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I'm looking at a rather old Linux (v2.4) that has custom device drivers built into the kernel. Now I wonder since when that was done. I suppose it most be an old technique, was this the way device drivers were added to Linux already in version 1?

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Kernel modules have been available since version 1.1.85 in January 1995 (see the introduction of README.modules in the 1.1.85 patch). At first, few drivers were actually available as modules, but within a few years everything that made sense as a module was available as a module.

When developing a new driver for the kernel, it’s easier to work on it as a module than a built-in driver: instead of rebooting when you make changes to the driver, you can unload the old module and load the new one in its place. In most cases though drivers are made available in both forms (built-in and in a module) before release, assuming they’re part of the main kernel source code. Drivers which are provided outside the main kernel source code can really only be made available as modules, unless the kernel itself is forked (which does happen).

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  • If I recall correctly modules also made the kernel blob smaller which was important at one point. Nov 24, 2022 at 8:06
  • @Thorbjørn yes, that’s one of the advantages given in the “Module HOWTO”: “LKMs can save you memory, because you have to have them loaded only when you're actually using them. All parts of the base kernel stay loaded all the time. And in real storage, not just virtual storage.” Not only is the initial kernel blob smaller, but modules can be unloaded when they’re no longer necessary, which was important in small systems (e.g. for a removable hard drive: you could unload the FAT, USB etc. modules when the drive was unplugged). Nov 24, 2022 at 8:27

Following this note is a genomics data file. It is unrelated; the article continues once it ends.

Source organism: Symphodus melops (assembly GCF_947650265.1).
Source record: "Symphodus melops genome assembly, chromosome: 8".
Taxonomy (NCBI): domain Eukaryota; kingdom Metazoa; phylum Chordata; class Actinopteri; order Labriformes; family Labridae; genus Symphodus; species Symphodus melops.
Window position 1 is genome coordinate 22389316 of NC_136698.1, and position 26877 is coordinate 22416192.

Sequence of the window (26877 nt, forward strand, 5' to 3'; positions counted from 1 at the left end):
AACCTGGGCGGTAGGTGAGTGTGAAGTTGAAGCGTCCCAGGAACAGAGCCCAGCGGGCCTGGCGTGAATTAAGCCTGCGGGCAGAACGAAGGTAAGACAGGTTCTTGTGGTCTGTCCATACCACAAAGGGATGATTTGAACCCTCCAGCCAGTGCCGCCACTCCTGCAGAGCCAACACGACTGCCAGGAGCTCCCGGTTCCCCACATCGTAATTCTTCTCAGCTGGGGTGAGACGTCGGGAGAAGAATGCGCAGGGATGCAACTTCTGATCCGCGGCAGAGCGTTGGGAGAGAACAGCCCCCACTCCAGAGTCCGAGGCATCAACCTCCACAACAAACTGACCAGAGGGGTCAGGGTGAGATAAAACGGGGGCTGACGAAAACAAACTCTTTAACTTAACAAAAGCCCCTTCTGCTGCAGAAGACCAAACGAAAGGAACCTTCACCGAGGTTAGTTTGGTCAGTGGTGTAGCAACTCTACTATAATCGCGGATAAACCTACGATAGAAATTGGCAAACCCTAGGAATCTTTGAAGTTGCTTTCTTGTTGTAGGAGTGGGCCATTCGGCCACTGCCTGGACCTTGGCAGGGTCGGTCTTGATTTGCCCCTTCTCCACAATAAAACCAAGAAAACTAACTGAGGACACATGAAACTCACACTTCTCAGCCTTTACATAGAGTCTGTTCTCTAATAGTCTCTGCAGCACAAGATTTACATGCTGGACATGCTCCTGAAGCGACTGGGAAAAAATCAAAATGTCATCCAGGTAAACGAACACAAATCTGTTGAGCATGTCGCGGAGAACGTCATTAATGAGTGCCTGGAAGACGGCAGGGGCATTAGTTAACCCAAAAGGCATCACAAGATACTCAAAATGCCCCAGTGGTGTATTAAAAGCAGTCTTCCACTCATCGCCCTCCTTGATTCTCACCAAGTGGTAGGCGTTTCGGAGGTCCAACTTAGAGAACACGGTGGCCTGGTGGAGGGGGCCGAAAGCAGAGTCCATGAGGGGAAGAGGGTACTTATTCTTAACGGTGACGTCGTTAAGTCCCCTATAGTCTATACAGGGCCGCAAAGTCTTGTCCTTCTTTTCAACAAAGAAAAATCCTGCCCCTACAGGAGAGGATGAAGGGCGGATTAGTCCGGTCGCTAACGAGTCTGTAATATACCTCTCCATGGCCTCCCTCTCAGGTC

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Before common use of initrd on hard disks, you compiled all drivers needed at boot time into the kernel. Initrd is quite old now, but use of it on hard disks is reasonably new.

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  • Citation needed... Initrd has been used on hard disks for a very long time, e.g. in Debian since at least 2002. You’re right about compiling drivers necessary to boot the system into the kernel. Jul 26, 2017 at 21:09
  • @StephenKitt: Red Hat sure didn't and I've got the OS install intact to prove it (pre-internet computer). Slackware didn't either.
    – Joshua
    Jul 26, 2017 at 21:51
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    Red Hat Linux 3.9 introduced modules instead of monolithic kernels in 1996. That’s not “reasonably new” in my book (at least, not as far as Linux history goes!). Jul 26, 2017 at 22:18
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    Regarding initrd, I believe that was a new feature introduced in the 1.3.x line (circa 1997 I guess). It certainly wasn't used in my 1.2.13 based system in 1996, but when I upgraded to 2.0 I'm pretty sure the new system used it.
    – Jules
    Jul 28, 2017 at 19:53
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    @StephenKitt definitely my first few Linux systems didn't use an initrd... if you were using a stock kernel you used the "IDE kernel" if your / was on an IDE disk or the "SCSI kernel" if it was on SCSI, the root fs was mounted directly, and the first process the kernel ran was the real init. IIRC the substantial changeover happened around the same time as 2.6 and udev. It was available before then, no doubt, but it wasn't the obvious or common thing.
    – hobbs
    Aug 4, 2017 at 5:01

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